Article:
Back row, left to right: Jeffrey Lee, Mark Arinci, Jill Bustamante, Chris Boothe, Frank Corman and Sarah Hartsfield. Front row, left to right: Mark Carlson, David Iacuzio, Mary Ritten and Joseph Barnette.

Holland & Knight has expanded its yearlong hiring spree and its focus on representing financial institutions by adding a dozen real estate finance lawyers in Charlotte, North Carolina.

The group, which includes five partners, two senior counsel, four associates and a contract attorney, has joined the Miami-founded Am Law 100 firm from Winstead, an Am Law Second Hundred firm that Holland & Knight has a history of recruiting from in Charlotte.

Holland & Knight’s Charlotte office opened in early 2016 when the firm hired three partners, including one from Winstead, Tim Ryan, who handles commercial lending work and is now the office’s executive partner. A year later, Holland & Knight returned to Winstead by recruiting real estate partner Brian Cary and financial services partner David Jacobs.

Joseph Guay, the New York-based leader of Holland & Knight’s real estate group, said the dozen-lawyer team was encouraged to join the firm by their former peers.

“They have a pretty sophisticated real estate finance practice representing a lot of our key strategic clients, so it was kind of a no brainer for us,” Guay said. “They were looking to move to a bit of a bigger platform. We have 27 offices where we do real estate in the U.S. and provided a good place for them to be and hopefully grow their client relationships.”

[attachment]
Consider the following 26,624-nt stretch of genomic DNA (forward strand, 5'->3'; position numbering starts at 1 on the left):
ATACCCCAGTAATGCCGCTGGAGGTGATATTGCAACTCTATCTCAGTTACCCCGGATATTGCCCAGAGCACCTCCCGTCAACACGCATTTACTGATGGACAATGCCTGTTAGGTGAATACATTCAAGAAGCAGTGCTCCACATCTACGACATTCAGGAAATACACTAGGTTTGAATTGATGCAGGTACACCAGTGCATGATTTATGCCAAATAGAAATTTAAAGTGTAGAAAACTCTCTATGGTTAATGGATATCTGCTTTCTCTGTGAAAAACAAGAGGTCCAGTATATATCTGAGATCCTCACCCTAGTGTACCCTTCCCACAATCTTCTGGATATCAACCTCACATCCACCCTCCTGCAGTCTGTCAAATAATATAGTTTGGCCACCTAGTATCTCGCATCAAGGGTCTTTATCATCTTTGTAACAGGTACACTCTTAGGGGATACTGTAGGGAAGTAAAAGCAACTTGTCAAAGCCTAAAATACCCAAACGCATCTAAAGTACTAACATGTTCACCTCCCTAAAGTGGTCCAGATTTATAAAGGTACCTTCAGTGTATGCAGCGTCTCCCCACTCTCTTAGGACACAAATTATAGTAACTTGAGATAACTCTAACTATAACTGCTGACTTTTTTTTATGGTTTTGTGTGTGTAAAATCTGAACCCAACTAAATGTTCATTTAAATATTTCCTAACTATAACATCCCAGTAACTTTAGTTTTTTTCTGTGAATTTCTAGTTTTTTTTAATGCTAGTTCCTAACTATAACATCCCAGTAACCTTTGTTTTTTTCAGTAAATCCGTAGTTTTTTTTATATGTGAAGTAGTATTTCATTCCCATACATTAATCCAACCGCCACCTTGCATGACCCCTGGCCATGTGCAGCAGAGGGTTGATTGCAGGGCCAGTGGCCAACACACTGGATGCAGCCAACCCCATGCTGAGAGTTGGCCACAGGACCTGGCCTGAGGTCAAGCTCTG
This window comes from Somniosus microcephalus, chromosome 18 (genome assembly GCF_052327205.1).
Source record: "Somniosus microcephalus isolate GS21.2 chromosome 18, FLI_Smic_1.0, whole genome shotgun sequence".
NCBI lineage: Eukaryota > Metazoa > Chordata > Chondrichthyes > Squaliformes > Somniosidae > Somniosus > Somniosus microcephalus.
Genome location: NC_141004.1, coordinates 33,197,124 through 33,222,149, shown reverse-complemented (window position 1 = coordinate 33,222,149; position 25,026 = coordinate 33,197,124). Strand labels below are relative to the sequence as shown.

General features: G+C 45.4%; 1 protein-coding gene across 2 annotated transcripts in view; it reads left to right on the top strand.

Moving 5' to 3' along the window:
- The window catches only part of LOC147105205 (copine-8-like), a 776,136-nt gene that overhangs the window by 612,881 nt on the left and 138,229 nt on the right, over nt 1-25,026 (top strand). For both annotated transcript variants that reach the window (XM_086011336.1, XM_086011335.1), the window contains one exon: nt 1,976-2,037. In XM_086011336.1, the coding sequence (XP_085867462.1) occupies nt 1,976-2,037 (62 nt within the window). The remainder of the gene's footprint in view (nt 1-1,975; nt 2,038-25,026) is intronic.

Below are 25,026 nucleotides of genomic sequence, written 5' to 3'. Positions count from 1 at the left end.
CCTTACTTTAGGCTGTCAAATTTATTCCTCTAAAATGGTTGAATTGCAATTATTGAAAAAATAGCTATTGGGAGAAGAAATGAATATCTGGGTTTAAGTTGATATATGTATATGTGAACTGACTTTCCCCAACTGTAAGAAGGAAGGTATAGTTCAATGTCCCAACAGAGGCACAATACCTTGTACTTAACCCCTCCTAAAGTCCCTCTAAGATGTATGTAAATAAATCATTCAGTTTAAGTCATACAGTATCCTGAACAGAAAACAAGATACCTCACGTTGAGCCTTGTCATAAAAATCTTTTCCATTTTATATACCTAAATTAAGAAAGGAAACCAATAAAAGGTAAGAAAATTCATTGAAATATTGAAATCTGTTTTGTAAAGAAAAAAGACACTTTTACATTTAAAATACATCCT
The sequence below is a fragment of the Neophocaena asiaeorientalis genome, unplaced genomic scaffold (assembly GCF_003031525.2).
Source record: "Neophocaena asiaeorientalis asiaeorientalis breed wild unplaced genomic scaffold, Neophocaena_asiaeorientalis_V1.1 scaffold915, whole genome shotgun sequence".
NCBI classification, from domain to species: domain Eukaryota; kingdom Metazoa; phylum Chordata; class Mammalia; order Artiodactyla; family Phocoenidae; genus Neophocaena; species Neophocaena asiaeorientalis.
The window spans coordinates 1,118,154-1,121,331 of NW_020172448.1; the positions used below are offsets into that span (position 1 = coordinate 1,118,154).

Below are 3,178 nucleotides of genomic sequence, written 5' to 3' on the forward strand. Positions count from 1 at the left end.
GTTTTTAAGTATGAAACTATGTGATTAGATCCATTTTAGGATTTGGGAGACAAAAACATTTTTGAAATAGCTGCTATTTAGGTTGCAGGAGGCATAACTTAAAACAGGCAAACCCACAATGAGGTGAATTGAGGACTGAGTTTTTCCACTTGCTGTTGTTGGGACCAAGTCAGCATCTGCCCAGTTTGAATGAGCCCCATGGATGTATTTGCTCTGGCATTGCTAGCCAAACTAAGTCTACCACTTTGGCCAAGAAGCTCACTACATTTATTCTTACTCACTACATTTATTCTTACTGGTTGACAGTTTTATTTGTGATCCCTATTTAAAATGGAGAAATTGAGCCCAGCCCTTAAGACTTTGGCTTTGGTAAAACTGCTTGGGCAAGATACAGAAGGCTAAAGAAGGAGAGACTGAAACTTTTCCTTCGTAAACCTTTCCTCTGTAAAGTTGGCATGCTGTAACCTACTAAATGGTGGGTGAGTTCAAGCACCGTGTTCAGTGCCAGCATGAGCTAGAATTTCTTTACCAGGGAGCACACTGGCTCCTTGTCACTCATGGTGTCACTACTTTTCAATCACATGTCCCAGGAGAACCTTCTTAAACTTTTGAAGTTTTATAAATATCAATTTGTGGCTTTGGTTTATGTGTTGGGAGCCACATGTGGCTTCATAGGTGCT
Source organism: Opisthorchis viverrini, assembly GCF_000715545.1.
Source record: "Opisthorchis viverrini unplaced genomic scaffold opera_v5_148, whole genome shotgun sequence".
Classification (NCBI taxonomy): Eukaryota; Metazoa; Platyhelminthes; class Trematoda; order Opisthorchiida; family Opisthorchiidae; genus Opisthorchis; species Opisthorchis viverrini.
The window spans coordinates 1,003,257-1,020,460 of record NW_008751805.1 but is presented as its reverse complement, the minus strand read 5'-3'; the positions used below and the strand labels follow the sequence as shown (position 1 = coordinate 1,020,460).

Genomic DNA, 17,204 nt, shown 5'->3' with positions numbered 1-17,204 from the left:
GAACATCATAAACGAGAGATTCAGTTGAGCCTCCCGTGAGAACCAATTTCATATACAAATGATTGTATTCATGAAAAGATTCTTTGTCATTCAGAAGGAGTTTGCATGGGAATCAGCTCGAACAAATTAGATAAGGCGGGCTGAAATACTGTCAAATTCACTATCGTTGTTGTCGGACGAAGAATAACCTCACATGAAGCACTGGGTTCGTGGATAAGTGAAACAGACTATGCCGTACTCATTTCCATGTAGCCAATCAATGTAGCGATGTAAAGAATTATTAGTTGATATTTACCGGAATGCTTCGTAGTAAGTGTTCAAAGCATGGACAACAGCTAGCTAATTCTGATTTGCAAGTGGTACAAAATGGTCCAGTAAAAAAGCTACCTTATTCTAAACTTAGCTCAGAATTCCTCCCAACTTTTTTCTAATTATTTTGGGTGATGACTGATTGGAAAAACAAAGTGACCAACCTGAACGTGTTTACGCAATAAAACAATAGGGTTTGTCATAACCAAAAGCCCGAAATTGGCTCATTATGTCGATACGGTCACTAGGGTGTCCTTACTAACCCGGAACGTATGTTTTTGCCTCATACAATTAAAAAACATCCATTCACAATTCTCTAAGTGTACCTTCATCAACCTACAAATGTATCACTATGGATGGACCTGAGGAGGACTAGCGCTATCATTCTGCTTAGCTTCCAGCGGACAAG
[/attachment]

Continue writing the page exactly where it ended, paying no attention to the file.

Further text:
The incoming list of laterals includes partners Jeffrey Lee, David Iacuzio, Joseph Barnette, Mark Arinci and Christopher Boothe.

Jeffrey Lee

Lee is ranked by Chambers and Partners as a top real estate finance lawyer in North Carolina for his work in the commercial mortgage-backed securities market (CMBS). He has represented financial institutions based in Charlotte, Los Angeles, Miami, New York and San Francisco.

Guay said the addition of the group’s CMBS practice would be a “strategic fit” for Holland & Knight’s real estate finance practice, which hasn’t traditionally handled a lot of that type of work.

“Holland & Knight has built an impressive team of real estate and finance professionals in almost every major city in the U.S.,” Lee said in a statement. “We imagine that a multitude of opportunities will flow from this extensive network. Likewise, we look forward to providing local Charlotte support for various firm clients.”

For its part, Texas-based Winstead is coming off a relatively strong financial year for an Am Law 200 firm. The 321-lawyer firm saw gross revenue rise 1.5 percent, to nearly $217 million. Revenue per lawyer rose 3.2 percent, to $675,000, while profits per equity partner increased 5.2 percent, to just north of $1.1 million. The firm’s Charlotte office lists 17 lawyers on its website.

Holland & Knight also had a successful 2017, posting a 5.6 percent jump in gross revenue, to $848 million, as revenue per lawyer grew 5.1 percent, to $786,000. Profits per partner at Holland & Knight were up 5.4 percent last year, to $1.36 million.

So far this year, the nearly 1,200-lawyer firm has been busy adding partners.

Earlier this month, Holland & Knight hired Matthew Grosack in Miami, where he had previously been a health care litigation associate at DLA Piper. In April, Holland & Knight added Salvador Fonseca Gonzalez, the former head of litigation and arbitration at Baker McKenzie in Mexico City, where Holland & Knight snagged a five-lawyer team from Jones Day in January.

Holland & Knight has also hired Winston & Strawn real estate partner Loren Higgins in San Francisco, brought on former federal prosecutor Adam Bookbinder as a partner in Boston and grabbed ex-Greenberg Traurig commercial and bankruptcy litigation partner Annapoorni “Anna” Sankaran in Houston.

“We’re aggressive in the market, and I think our firm has a good story to tell,” Guay said. “Our success has allowed us to go into the market and be attractive to a lot of lateral candidates.”

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